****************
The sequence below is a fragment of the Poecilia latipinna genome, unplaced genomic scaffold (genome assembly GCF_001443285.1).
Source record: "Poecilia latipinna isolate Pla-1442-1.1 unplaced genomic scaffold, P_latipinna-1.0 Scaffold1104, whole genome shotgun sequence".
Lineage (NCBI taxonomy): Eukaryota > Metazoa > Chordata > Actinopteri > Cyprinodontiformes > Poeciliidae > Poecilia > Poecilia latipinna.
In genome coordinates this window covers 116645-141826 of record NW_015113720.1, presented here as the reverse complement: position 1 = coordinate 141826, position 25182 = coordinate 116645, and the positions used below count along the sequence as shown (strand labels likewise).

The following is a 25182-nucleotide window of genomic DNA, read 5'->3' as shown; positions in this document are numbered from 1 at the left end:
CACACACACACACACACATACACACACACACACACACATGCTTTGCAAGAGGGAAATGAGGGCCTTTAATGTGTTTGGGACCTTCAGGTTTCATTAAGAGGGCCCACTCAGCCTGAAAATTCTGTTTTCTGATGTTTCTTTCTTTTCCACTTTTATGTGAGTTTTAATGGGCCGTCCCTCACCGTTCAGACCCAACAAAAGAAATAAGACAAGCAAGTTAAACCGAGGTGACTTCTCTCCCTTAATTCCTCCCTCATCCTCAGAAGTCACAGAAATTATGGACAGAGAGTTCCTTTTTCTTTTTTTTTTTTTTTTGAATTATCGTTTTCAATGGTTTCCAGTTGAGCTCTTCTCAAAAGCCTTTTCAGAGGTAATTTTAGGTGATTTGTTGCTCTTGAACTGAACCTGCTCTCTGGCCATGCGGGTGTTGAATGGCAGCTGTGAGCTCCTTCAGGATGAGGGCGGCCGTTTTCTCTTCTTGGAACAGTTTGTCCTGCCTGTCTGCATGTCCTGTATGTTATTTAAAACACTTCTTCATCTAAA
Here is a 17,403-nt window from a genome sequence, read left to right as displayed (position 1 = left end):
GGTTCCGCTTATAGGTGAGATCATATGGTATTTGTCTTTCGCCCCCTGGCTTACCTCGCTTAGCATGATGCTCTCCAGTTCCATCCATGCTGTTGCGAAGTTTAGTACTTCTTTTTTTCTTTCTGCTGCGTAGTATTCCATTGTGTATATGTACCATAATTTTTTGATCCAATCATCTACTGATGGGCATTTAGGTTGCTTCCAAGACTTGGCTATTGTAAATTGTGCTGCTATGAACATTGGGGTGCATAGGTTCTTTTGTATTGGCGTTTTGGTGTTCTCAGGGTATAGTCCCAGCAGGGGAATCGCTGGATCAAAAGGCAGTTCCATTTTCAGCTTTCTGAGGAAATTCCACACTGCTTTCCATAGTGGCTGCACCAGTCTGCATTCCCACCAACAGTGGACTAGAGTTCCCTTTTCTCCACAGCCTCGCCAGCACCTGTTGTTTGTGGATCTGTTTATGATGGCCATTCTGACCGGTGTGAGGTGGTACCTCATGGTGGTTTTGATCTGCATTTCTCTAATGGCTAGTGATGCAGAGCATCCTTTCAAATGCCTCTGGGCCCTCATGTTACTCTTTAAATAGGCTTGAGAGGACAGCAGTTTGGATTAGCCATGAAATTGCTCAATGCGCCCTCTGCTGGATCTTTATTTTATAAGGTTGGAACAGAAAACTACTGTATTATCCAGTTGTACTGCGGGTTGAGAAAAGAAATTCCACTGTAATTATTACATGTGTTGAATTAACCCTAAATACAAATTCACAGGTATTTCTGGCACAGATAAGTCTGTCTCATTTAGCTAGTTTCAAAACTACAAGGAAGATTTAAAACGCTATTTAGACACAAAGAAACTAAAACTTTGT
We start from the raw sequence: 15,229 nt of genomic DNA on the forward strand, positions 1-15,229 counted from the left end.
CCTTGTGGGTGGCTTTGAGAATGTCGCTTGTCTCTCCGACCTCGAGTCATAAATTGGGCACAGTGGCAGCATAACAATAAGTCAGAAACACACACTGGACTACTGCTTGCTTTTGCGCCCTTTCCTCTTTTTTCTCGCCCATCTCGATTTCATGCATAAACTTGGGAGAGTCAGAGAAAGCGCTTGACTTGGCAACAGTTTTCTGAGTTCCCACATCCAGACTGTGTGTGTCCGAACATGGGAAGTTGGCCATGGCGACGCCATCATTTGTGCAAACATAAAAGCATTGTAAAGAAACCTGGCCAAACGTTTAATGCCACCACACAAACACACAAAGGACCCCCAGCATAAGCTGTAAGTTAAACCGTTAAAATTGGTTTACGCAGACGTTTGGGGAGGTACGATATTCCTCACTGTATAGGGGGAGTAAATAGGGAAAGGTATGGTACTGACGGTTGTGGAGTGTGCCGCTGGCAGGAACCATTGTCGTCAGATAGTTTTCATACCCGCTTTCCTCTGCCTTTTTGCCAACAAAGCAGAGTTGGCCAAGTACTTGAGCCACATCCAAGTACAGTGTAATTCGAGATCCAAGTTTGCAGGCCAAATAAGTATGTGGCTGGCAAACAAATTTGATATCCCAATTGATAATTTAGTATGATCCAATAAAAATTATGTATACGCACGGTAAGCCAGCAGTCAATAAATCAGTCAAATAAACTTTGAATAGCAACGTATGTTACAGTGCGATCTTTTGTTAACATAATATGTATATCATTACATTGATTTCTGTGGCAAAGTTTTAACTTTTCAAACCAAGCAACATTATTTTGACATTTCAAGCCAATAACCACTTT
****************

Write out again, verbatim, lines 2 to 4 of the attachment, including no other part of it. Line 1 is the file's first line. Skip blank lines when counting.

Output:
Source record: "Poecilia latipinna isolate Pla-1442-1.1 unplaced genomic scaffold, P_latipinna-1.0 Scaffold1104, whole genome shotgun sequence".
Lineage (NCBI taxonomy): Eukaryota > Metazoa > Chordata > Actinopteri > Cyprinodontiformes > Poeciliidae > Poecilia > Poecilia latipinna.
In genome coordinates this window covers 116645-141826 of record NW_015113720.1, presented here as the reverse complement: position 1 = coordinate 141826, position 25182 = coordinate 116645, and the positions used below count along the sequence as shown (strand labels likewise).